Sucheta Dalal

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Mar 11, 2006

Federal prosecutors in Newark yesterday charged Dinesh Dalmia - a financier now being detained in India - with masterminding an $80 million swindle that victimized dozens of U.S. banks, investment firms and equipment finance companies.


If extradited and convicted on all counts, Dalmia faces up to 40 years in prison.


Dalmia allegedly had been running his scamming operation from a mansion in Fort Lee, N.J., since late 2003.


He had fled India for the U.S. to escape questioning regarding his role in a massive securities fraud scheme that shook the Calcutta Stock Exchange at the turn of the decade.


Last January, Dalmia fled again - this time from the U.S. after a series of articles in The Post exposed him as the apparent head of a New Jersey-based white-collar crime syndicate.


He was apprehended by Indian authorities after returning to his native country early last month.


The evasive tycoon is now being held under court orders for involuntary "scientific treatment" under a controversial Indian government program that includes "brain mapping" and chemical injections to force criminal defendants to cooperate during interrogations.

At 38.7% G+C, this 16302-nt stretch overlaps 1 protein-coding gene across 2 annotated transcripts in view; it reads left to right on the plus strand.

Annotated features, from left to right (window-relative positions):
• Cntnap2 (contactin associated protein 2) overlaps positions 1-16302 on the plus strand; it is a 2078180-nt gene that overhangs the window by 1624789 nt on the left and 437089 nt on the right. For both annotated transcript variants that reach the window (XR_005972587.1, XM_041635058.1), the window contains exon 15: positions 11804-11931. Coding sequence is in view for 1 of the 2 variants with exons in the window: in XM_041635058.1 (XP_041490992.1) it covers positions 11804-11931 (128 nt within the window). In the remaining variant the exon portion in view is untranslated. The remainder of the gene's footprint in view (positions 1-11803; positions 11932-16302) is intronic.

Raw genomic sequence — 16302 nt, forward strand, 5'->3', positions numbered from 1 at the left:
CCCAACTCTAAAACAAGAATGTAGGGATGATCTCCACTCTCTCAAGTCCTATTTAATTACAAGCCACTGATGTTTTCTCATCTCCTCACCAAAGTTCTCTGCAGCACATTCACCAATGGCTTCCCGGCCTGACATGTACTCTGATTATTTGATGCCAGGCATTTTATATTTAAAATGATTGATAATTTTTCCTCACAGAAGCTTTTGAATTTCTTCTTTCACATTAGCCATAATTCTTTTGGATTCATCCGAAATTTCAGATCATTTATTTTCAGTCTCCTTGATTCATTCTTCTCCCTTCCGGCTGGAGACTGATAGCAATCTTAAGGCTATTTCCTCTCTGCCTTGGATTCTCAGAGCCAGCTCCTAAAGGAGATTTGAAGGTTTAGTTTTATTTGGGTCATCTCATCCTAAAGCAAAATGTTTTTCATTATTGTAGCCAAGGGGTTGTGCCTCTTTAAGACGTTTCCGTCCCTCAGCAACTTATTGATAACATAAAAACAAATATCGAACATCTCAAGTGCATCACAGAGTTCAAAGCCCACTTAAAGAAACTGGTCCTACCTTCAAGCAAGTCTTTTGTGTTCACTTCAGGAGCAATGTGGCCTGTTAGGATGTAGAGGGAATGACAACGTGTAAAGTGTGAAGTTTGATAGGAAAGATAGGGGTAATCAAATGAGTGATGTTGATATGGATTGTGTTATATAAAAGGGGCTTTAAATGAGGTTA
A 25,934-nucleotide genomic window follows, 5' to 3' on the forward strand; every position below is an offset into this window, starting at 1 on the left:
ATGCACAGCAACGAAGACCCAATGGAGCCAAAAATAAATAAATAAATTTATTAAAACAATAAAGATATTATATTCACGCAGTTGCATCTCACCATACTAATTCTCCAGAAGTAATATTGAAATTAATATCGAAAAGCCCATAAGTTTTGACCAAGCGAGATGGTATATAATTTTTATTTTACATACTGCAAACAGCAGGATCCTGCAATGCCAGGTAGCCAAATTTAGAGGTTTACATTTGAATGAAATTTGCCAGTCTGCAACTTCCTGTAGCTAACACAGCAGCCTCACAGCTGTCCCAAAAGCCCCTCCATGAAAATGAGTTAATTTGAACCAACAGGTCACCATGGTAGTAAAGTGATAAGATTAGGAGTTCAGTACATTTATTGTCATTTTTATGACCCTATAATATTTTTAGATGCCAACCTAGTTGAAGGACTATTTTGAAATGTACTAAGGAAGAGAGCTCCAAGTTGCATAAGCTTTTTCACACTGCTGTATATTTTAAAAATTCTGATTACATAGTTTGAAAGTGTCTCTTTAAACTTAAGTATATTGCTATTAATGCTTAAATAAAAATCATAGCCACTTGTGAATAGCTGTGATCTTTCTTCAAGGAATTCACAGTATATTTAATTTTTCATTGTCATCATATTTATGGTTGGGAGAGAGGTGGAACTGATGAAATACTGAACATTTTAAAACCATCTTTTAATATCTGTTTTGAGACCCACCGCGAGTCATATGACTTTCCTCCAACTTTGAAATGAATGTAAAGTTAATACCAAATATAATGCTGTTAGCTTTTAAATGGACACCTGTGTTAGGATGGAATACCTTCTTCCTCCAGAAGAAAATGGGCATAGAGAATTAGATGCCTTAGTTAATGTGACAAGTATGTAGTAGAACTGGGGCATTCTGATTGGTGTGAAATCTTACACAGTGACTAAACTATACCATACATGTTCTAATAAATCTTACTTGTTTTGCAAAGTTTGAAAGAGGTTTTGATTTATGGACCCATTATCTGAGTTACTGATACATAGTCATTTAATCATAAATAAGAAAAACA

According to press reports in India, the government wants Dalmia to divulge the whereabouts of more than $100 million that he allegedly looted from investors in that country.


Dalmia first came to the attention of federal authorities after a series of exposés in The Post revealed him to have been living openly in Fort Lee, N.J., since late 2003, despite a worldwide Interpol arrest notice.


The Post coverage identified Dalmia as the alleged mastermind behind the looting of a North Brunswick, N.J., computer-services company called Allserve Systems Corp., which filed for bankruptcy in Newark last November.


The Post drew back the curtain on Dalmia's operations, from secret offshore bank accounts, to his alleged use of forged invoices for bogus companies at fake addresses - all to swindle blue-chip lenders such as IBM Credit Corp. out of millions in equipment finance contracts.


Federal prosecutors and the FBI, which launched a nationwide probe of Dalmia's activities, eventually identified some 20 different multi-million dollar contracts with swindled lenders from San Francisco to Boston.


The government is believed to be preparing criminal charges against additional individuals in the probe as well.



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-- Sucheta Dalal